Now people are saying no new iMac hardware at WWDC: 
    https://www.macrumors.com/2020/06/21/leaks-suggest-no-hardware-at-wwdc/

    Bummer if true, but I was wondering how Apple would cram hot 14nm Intel CPUs into a sleek new iMac form factor. They might need their new ARM chips before they can change the form factor. 

    While the rumor about a redesigned iMac at WWDC might turn out to be wrong, I hope that we at least get some spec bumps on the existing form factor. Bumping the GPU up to Navi, dumping fusion drives, and cutting the price and raising capacity of SSDs would be a nice boost. No need to go to Comet Lake since it's really not much of an upgrade. 
    narwhal
  • Reply 8 of 64
    blastdoorblastdoor Posts: 3,365member

    "We estimate that all Mac models will switch to ARM in 12-18 months," said Kuo.
    ALL models? What, even the Mac Pro? That doesn't make sense to me. If I'd just spent perhaps in the teens of thousands on a 'future-proof' Mac Pro, I don't think I'd feel too happy if Apple then switched processor families across the line less than a year later.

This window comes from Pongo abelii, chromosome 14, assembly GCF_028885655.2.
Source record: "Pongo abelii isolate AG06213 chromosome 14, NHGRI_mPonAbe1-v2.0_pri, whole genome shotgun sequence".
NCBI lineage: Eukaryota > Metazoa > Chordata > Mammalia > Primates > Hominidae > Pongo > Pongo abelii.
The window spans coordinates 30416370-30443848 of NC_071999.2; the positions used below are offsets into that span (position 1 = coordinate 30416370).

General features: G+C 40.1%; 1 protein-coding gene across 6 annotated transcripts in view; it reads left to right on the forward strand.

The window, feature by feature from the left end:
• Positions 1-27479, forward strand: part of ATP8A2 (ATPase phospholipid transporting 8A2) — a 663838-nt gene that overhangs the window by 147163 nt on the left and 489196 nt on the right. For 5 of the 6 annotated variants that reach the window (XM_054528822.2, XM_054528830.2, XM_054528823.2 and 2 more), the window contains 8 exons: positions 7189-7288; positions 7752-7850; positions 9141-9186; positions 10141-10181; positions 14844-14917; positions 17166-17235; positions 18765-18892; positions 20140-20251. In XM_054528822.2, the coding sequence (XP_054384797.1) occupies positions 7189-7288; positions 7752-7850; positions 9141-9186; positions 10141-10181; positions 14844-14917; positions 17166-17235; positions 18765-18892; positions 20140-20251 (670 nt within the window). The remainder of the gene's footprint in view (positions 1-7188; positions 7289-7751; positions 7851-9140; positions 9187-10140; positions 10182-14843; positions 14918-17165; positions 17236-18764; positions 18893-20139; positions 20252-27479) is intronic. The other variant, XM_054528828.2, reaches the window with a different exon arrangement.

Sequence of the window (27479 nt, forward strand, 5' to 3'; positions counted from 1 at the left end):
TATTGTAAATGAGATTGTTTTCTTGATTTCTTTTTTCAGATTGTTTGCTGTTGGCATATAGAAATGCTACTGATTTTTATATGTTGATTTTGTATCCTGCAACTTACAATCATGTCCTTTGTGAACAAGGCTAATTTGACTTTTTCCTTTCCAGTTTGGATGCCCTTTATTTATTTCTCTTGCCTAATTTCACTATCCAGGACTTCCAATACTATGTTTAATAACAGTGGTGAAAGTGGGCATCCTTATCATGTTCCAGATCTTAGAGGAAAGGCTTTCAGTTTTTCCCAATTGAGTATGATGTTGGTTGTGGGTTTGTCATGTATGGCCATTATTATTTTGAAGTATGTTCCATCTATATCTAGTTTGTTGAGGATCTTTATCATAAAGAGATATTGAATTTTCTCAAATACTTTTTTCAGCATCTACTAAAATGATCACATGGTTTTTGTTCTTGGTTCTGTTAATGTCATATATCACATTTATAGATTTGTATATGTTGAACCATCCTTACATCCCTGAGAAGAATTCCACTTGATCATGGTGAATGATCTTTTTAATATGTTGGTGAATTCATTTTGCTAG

Mind you, it's only how I'd have felt if I'd been a professional photographer who'd believed Apple's hype about the previous trashcan Mac Pro, and bought one in order to run Aperture on it… (Apple made a big fuss about this use case, and had at least one enticing video about it… and them promptly killed Aperture.)
    Believe it or not, Apple used to update the Mac Pro every year, and every time they did that the ones they sold the year before kept working. 


    narwhalelijahg
  • Reply 9 of 64
    boboliciousbobolicious Posts: 1,151member
    "Apple would also not be beholden to Intel" - is this ironic in that Apple now seems to make (almost) every move to increase customer dependence on a proprietary Apple ?

    "the switch to in-house designs from Intel chips will reduce processor costs by between 40% and 60%" - what of will this be passed on, and / or what pain (is time money?) will it cause, and has Apple like so many visionary rise (and fall) corporations moved from truly trying to serve customers to increasingly simply monetizing them ? 

    Is Olympus (cameras) worth noting as a company that had renowned innovation in photography, an ecosystem approach and a lead designer (Yoshihisa Maitani) who lead the company (eg. OM-1) for ~40 years...